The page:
Unicommerce, a wholly owned subsidiary of Snapdeal, has acquired funding from Softbank for a 30 percent share, according to persons familiar with the matter.
The deal’s magnitude could not be determined right away. This development was initially reported by Entrackr.
Snapdeal is in the final stages of filing draught papers for a $250 million public offering at the time of the investment. Softbank, Snapdeal’s principal investor, will lower its stake from 34 percent to 24 percent following the IPO.
Moneycontrol was the first to reveal that one of Snapdeal’s investors was seeking a $50 million partial exit.
In addition to Axis Bank and JM Financial, the business has chosen Bank of America to handle the public offering.
Unicommerce is Snapdeal’s Software-as-a-Service (SaaS) platform, which includes inventory, warehousing, automation, and order management software.
It provides services in markets such as Singapore, Indonesia, Vietnam, and the Philippines, in addition to India.
With the expansion of e-commerce, the need for software solution providers has also risen dramatically in the country. According to a research by consulting company Bain and Co, Indian SaaS start-ups received a record $4.5 billion from investors in 2021, roughly three times the previous year.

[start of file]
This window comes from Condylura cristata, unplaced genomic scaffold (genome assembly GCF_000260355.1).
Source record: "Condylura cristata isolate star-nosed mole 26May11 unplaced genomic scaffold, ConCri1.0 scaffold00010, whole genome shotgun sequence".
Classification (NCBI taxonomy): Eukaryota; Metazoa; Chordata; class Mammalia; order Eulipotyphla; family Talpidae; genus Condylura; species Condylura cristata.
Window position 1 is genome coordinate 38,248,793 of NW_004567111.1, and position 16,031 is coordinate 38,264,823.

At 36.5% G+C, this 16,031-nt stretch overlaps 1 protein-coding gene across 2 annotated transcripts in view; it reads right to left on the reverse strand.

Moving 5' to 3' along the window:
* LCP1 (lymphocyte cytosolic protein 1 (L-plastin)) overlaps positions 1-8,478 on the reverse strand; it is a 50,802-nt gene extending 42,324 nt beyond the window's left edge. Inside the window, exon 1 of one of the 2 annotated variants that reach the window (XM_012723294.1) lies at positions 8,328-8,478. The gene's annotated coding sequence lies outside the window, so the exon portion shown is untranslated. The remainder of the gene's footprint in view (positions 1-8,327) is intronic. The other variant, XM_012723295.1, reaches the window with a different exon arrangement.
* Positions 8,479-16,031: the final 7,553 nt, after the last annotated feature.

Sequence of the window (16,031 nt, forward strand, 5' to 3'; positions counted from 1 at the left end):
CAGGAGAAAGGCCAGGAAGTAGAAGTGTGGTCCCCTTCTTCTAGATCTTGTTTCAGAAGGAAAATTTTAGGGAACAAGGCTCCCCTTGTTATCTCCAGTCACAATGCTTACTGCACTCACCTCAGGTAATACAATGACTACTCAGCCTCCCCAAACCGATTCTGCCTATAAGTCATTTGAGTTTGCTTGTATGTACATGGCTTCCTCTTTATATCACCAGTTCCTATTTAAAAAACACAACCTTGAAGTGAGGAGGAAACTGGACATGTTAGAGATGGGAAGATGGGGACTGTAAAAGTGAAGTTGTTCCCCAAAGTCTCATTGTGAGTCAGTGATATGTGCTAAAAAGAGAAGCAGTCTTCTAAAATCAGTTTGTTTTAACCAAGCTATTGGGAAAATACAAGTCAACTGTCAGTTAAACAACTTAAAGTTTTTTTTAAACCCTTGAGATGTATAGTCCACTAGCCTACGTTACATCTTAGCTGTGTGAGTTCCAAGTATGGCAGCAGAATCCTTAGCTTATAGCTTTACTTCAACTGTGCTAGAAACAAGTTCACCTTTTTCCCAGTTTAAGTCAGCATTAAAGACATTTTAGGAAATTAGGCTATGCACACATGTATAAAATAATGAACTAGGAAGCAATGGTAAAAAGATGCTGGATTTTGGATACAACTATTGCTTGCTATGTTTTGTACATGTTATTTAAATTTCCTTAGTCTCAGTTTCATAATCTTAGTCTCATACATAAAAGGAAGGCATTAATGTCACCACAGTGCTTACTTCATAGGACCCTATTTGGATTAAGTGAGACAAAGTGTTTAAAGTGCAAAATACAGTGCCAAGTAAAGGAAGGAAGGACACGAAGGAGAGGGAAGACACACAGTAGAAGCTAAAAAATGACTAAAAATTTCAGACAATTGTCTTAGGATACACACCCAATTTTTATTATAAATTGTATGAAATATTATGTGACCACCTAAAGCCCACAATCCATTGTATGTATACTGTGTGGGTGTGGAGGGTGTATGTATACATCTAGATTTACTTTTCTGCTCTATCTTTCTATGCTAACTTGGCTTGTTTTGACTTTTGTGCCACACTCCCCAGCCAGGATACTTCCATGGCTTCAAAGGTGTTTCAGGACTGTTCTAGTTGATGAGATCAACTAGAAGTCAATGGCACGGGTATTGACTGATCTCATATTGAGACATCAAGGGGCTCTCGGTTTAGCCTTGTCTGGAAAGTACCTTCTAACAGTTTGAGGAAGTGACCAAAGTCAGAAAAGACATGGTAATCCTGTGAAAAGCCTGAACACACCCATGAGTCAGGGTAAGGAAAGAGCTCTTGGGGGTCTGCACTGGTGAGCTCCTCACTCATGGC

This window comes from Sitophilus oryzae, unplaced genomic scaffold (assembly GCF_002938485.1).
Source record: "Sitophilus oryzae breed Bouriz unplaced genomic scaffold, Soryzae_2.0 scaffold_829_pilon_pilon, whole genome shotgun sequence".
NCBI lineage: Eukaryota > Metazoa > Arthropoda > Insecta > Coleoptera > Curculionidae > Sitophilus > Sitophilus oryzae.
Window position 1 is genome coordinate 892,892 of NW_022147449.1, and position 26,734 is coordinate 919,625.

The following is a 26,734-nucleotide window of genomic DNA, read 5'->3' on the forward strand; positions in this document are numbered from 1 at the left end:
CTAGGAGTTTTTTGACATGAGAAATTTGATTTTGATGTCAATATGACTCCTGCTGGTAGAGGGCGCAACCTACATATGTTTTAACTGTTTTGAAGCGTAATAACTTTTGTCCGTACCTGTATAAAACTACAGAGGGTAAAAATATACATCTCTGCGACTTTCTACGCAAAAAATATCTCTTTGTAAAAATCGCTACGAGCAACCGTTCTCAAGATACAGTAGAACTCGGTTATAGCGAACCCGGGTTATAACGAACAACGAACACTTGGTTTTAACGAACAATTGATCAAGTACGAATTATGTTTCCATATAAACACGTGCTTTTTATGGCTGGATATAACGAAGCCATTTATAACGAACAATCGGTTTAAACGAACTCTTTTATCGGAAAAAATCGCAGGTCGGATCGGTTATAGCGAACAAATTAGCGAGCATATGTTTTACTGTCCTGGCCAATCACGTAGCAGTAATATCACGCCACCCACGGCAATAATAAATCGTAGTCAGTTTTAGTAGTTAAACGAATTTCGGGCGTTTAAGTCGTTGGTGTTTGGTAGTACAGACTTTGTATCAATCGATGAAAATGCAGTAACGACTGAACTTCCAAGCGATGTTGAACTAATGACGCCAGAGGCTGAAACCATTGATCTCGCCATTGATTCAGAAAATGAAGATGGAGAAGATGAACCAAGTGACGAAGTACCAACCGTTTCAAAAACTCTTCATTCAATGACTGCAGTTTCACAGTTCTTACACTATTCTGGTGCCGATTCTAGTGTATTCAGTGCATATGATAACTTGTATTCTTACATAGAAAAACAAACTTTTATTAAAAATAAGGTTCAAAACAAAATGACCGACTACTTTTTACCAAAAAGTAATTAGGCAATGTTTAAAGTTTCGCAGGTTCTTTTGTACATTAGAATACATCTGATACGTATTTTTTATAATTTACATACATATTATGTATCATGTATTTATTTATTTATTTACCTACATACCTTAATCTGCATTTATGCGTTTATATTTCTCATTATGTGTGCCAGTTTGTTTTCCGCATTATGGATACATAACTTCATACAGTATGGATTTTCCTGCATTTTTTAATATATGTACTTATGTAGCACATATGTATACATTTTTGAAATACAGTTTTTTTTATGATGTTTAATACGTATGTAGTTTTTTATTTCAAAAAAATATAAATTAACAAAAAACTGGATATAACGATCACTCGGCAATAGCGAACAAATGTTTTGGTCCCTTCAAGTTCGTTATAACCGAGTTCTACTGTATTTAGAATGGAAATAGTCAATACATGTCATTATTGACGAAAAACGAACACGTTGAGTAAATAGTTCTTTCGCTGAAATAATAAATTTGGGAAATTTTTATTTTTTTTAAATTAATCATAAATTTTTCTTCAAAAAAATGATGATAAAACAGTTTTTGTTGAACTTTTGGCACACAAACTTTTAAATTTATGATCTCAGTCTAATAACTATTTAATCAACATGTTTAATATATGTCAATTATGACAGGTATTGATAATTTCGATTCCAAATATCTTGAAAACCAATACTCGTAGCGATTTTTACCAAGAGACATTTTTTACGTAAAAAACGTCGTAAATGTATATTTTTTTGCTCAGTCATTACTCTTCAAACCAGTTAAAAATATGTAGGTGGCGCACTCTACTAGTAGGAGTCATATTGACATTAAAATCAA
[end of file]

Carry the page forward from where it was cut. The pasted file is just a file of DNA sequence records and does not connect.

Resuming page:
Six SaaS unicorns were born this year, each valued at over a billion dollars.
Snapdeal has ventured into the offline world, with ambitions to open partner stores throughout India. In January, the first Snapdeal partner shop will open. By the end of the year, the firm hopes to have increased the number to roughly 25.
Snapdeal did not respond to a request for comment. Softbank did not reply to requests for comment on this storey right away.
Earlier in news…
Snapdeal’s Power brands were introduced a year ago in collaboration with select merchants. Snapdeal owns the brand’s intellectual property, but it licences it to third-party merchants since Indian law prohibits marketplaces from holding inventory.
Snapdeal has 11 strong brands in areas such as clothes, fashion accessories, footwear, home and kitchen, health & wellness, and personal grooming.
These brands are aimed towards budget-conscious clients that want to pay for features and functionality rather than a luxury brand.
Snapdeal, which has recently increased its focus on non-branded categories and non-metros, obtains over 80% of its business from smaller cities around the nation, according to one of the individuals stated above.
The omnichannel strategy will increase traffic while also serving as a physical touchpoint for the brand. Buyers will also be able to inspect the item before making an online purchase.
The storefronts may eventually serve as Snapdeal’s on-ground outposts, where customers can pick up, return, and exchange items purchased online.
Priyaranjan Kumar, the former chief operating officer of Iconic Fashion, has been chosen to oversee this endeavour by Snapdeal. He was formerly a member of Aditya Birla Fashion and Retail’s executive team, where he was instrumental in the expansion of the Pantaloons brand’s physical store network.